Operating on 40m – why I’ll be more mobile in future

Whilst I’m not a very active radio amateur, I do get on every couple of weeks. During our narrowboat trip on Nokomis, I operated every other day or so and I now understand why. It was sooo much quieter.

By quieter, I’m referring to the background noise that comes through the speaker when there is no discernible signal being received. This noise is a combination of:

  • atmospheric noise from lightning discharges and the like;
  • thermal noise that emanates from anything with a temperature greater than absolute zero; and
  • man-made noise that comes from the plethora of devices we use in our modern lives.

At my home QTH (the Q-code for station location), in St Neots, I live on a modern housing estate with lots of plasma TVs, BT HomeHub, switched-mode power supplies, energy-saving bulbs, Solar PV energy controllers, etc, etc. All of these give out noise and most of them probably contravene the statutory limits because there is hardly anybody enforcing them. The consequence is that my HF receiver is drowned out by man-made noise. Atmospheric and thermal noise hardly figure.

Received signal strength is displayed on an :S-meter”.

The S-meter has a logarithmic scale from 0 to 9 and then 10dB increments above. Each point represents a four-fold increase in received signal power (i.e. 6dBm). Thus an S2 signal is four times as powerful as an S1 signal. We record a signal as being (e.g.) S1, or S9 or S9+40.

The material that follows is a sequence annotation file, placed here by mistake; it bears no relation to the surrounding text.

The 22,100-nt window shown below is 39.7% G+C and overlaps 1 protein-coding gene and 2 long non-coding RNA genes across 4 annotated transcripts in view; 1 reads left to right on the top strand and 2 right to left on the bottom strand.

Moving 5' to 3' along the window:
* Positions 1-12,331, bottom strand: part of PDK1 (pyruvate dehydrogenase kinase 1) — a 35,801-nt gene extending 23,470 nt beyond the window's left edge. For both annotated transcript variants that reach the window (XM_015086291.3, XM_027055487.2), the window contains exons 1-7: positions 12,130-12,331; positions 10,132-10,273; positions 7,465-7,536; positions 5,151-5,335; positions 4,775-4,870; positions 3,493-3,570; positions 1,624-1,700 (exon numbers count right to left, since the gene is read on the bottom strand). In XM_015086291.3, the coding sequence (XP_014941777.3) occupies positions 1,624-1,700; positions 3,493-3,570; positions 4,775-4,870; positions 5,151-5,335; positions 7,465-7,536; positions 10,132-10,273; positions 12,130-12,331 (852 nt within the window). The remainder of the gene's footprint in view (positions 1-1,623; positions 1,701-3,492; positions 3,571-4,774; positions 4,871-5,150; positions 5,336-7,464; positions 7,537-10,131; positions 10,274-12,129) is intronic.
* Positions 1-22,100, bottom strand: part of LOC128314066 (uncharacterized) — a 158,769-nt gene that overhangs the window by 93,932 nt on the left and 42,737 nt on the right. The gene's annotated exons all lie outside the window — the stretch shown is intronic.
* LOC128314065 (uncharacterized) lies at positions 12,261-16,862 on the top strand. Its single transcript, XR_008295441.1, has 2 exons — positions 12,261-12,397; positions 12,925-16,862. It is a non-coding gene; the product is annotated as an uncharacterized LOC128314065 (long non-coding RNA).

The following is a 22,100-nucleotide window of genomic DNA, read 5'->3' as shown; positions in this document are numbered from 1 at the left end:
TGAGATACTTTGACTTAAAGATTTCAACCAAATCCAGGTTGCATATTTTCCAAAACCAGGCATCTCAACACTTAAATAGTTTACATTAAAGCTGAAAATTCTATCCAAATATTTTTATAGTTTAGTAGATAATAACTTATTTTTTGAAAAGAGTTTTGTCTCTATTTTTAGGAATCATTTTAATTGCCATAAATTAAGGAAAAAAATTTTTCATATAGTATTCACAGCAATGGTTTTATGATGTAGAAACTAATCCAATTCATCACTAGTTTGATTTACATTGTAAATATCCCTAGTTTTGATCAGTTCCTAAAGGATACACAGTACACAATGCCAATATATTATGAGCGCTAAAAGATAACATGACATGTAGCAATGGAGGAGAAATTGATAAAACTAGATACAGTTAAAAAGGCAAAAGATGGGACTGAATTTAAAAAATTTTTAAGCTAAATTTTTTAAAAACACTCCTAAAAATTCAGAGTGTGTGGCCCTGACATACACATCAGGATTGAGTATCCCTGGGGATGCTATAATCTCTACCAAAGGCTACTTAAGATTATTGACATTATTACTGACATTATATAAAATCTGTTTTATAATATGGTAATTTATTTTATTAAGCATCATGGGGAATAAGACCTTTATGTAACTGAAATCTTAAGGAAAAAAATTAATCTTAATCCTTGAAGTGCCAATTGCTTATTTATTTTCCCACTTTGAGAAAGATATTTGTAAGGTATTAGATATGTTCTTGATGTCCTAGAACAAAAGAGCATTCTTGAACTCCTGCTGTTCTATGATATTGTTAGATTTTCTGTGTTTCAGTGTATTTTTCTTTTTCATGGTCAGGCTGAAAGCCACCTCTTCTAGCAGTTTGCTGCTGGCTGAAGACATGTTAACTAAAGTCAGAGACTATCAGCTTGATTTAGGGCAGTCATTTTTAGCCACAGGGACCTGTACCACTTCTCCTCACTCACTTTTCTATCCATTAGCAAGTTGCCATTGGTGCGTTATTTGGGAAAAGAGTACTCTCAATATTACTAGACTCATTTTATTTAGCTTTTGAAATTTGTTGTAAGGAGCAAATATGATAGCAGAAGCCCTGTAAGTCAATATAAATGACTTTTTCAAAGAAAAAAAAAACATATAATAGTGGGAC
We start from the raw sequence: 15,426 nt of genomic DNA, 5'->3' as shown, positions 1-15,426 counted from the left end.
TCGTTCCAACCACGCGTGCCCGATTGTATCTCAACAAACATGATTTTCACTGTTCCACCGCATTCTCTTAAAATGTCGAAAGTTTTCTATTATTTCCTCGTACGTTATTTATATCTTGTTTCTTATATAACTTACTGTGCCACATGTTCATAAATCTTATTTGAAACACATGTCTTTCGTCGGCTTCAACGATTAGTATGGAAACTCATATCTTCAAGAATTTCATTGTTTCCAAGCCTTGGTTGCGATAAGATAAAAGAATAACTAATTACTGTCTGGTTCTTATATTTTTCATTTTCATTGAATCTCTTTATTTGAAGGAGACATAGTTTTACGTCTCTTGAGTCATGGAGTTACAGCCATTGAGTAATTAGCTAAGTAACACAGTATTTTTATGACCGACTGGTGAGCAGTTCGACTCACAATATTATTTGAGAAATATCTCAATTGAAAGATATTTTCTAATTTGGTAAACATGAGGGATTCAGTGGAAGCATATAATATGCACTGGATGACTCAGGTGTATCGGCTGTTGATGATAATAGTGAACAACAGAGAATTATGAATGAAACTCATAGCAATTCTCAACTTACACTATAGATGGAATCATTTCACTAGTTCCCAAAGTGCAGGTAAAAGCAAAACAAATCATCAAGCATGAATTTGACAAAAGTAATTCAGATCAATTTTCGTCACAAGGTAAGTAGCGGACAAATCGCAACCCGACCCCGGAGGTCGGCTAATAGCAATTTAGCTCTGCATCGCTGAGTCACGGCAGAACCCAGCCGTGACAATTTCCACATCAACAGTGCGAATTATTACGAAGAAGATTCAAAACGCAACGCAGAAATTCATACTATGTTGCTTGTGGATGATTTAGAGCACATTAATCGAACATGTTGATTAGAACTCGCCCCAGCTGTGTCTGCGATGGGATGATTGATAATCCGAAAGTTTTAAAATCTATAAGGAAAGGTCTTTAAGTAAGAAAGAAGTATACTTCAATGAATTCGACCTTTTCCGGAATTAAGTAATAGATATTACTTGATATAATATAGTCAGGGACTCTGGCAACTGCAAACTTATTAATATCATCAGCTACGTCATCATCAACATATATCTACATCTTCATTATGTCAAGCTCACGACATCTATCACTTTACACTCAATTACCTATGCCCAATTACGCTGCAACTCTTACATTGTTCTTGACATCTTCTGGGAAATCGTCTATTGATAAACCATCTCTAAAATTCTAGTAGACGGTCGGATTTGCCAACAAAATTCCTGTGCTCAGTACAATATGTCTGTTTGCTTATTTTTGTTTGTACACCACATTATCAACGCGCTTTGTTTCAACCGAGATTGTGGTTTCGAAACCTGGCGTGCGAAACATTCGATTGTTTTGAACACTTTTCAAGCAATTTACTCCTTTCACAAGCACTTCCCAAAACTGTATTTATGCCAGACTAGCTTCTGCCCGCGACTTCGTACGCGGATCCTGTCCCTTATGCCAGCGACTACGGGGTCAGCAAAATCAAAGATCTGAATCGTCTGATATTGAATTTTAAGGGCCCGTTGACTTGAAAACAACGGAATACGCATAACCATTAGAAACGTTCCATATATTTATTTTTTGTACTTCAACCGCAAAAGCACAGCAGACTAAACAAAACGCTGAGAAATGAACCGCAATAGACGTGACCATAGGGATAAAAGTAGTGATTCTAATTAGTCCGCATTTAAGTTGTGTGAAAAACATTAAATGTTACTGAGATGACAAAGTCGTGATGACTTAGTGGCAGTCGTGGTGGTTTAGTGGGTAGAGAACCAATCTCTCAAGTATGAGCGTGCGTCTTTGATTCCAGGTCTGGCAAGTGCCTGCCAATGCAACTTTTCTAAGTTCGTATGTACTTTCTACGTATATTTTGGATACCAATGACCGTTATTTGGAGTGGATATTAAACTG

With no signal being received, only noise, the S-meter on my Icom IC-756Pro II hovers around the S8 mark on an otherwise empty 40m (7.0 – 7.2 MHz) band at home. Whilst I was operating away, with my Yaesu FT-817ND, the equivalent noise was about S1: it was very quiet. In other words, the received man-made noise at home is 28 times as powerful as it is out in the countryside.

Admittedly, this is partly down to the antennas in use. At home I have an inverted-L on 40m; on Nokomis I was using a simple 40m ground plane vertical. That only accounts for maybe 4-6dBm, one S point.

The net effect is that I could hear much fainter stations whilst operating /M than I could when at home. I was working QRP (the Q-Code for low power) and was putting out a maximum of 5W to the antenna. Nevertheless, I could work stations in Ireland and Germany with ease.

The learning point here is to operate /M and /P more often in future. That in turn means I need to spend more time designing an building some simple antennas that I can use effectively on multiple bands whilst away from home. Watch this space.

Author: Gareth Howell

IT Professional, radio amateur, scout leader and beer drinker. I enjoy helping small business use their limited IT budgets to best effect